Recreation measure fails |

Recreation measure fails

Tribune News Service

TAHOE CITY – Measure T, a multiagency bond measure to fund a recreation center needed a two-thirds yes vote to pass, but garnered less than a third from North and West Shore voters Tuesday.

“We’re disappointed that the community didn’t have the collective confidence to put together this community asset,” said John Shuff, a member of the Recreation Center Communities Committee (RC3), the group that pushed the measure. Measure T encompassed both El Dorado County and Placer County voters at West Shore area. “What I learned from the experience is that people aren’t confident about anything right now.”

Of the 2,672 Tahoe residents who voted, only 850 supported Measure T, leaving 68 percent against the measure.

The RC3 committee, and its chair Sue Rae Irelan, had been working for five years to get the recreation center measure on the ballot. The plan was to build the recreation center on the Firestone property on Dollar Hill in two phases, complete with a swimming pool, gym facilities and bike trail. Proponents said the center would have served as a safe place for children to learn how to swim and as a community gathering place. But some opponents said a recreation center was not needed and there were not enough full-time residents to support such a project.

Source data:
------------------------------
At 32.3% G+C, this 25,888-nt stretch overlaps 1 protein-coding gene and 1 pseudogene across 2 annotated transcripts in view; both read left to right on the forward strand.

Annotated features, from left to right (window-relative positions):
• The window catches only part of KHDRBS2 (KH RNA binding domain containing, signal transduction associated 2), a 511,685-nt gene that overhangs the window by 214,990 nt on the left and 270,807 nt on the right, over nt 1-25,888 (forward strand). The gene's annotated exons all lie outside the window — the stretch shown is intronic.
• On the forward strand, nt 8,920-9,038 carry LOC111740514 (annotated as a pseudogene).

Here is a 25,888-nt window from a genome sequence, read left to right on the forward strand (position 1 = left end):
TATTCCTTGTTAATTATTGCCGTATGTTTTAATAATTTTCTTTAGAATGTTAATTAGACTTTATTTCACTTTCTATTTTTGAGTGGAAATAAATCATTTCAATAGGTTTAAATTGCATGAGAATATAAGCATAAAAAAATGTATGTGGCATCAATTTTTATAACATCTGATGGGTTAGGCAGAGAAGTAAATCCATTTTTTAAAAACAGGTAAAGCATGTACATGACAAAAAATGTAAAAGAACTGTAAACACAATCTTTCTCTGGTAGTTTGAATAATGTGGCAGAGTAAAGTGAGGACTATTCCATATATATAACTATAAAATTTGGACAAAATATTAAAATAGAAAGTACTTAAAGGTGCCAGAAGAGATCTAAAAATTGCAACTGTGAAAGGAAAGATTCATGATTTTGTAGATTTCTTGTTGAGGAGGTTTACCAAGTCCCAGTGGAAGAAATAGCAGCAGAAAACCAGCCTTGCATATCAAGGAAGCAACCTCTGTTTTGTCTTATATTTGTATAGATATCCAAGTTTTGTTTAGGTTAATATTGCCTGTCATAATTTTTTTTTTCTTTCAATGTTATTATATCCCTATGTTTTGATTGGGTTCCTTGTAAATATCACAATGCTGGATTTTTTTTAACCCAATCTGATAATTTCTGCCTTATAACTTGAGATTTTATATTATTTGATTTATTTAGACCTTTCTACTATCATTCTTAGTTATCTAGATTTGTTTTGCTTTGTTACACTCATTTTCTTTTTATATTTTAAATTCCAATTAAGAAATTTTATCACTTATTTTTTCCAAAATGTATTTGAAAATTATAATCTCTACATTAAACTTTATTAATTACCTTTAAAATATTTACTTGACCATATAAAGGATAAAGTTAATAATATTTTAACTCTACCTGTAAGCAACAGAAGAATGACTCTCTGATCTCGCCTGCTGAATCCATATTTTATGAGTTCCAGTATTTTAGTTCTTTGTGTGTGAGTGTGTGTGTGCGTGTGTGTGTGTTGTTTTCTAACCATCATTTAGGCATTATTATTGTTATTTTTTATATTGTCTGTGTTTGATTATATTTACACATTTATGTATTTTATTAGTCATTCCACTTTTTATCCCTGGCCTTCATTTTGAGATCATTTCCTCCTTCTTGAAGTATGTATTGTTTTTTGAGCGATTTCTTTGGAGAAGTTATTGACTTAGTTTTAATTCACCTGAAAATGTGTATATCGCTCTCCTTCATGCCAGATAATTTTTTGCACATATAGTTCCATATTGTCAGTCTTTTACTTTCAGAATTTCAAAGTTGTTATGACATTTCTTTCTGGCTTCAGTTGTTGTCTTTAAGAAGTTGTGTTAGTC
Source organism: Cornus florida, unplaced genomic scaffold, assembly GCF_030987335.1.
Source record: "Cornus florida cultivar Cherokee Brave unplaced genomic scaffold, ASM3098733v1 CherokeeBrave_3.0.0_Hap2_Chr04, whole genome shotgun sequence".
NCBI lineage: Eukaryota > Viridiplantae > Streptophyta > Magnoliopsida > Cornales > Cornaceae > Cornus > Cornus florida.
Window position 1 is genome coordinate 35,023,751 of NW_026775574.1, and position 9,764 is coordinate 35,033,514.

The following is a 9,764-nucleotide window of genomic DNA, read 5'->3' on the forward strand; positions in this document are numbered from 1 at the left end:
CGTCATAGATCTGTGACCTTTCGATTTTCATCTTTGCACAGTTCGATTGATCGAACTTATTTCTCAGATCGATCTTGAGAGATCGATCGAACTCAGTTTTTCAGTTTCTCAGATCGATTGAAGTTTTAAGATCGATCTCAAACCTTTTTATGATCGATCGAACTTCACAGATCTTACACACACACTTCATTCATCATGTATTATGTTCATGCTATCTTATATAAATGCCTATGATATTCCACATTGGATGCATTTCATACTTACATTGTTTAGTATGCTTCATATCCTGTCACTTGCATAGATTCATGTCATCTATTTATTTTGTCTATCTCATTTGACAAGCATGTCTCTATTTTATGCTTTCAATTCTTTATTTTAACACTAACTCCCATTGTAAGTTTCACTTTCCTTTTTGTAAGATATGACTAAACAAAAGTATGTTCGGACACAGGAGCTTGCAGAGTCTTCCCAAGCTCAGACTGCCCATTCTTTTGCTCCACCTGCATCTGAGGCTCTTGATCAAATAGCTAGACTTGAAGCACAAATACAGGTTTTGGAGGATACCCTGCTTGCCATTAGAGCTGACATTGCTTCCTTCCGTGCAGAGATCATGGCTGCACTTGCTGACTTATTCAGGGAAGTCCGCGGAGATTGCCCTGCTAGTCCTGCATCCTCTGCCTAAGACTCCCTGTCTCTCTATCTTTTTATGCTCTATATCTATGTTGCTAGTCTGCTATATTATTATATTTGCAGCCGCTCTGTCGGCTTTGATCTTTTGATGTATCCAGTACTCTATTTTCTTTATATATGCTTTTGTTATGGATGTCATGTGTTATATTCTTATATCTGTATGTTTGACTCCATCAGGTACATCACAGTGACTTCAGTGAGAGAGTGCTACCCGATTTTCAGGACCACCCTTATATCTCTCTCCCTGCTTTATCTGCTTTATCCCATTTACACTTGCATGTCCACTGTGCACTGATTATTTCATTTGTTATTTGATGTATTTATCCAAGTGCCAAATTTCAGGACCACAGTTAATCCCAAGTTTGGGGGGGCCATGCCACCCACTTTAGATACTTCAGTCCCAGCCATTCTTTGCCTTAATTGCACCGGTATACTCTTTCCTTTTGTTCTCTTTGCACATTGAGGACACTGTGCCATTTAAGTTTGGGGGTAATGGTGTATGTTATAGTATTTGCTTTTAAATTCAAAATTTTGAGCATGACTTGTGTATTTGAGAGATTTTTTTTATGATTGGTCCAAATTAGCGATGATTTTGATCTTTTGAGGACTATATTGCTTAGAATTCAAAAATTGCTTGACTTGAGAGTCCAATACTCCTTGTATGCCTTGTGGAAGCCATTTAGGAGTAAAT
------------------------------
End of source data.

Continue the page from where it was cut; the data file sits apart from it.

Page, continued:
The bond measure, as stated on the ballot, was for $22 million, but opponents said there were hidden costs and the tax could have been upwards of $60 million.

“The thing that sticks out to me is not being up front with the cost of this thing,” said Ric Winter, a Tahoe City Public Utilities District board member and former member of the Joint Powers Authority that placed the measure on the ballot. “It caused them more problems than needed to. That’s why I quit the JPA. This is a repercussion from that. The voters have spoken.”

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The JPA was formed to determine whether the issue should be put on the ballot for voters to decide and Treabess noted that the JPA accomplished what it was set out to do. He also noted that there is “a mechanism in place to look at other parks and recreation opportunities,” but that it is up to the TCPUD and the North Tahoe Public Utility District – the two utility districts that make up the JPA – to determine whether to continue to meet or not.

“A lot of people worked really hard to make it a reality,” Treabess said. “The PUDs would be thankful that people participated to the extent that they did.”

Shuff said that he hopes the same people who worked hard to build the rec center would continue to keep working on future projects.

“I met some remarkable people who are energetic,” Shuff said. “We have to work to create community.”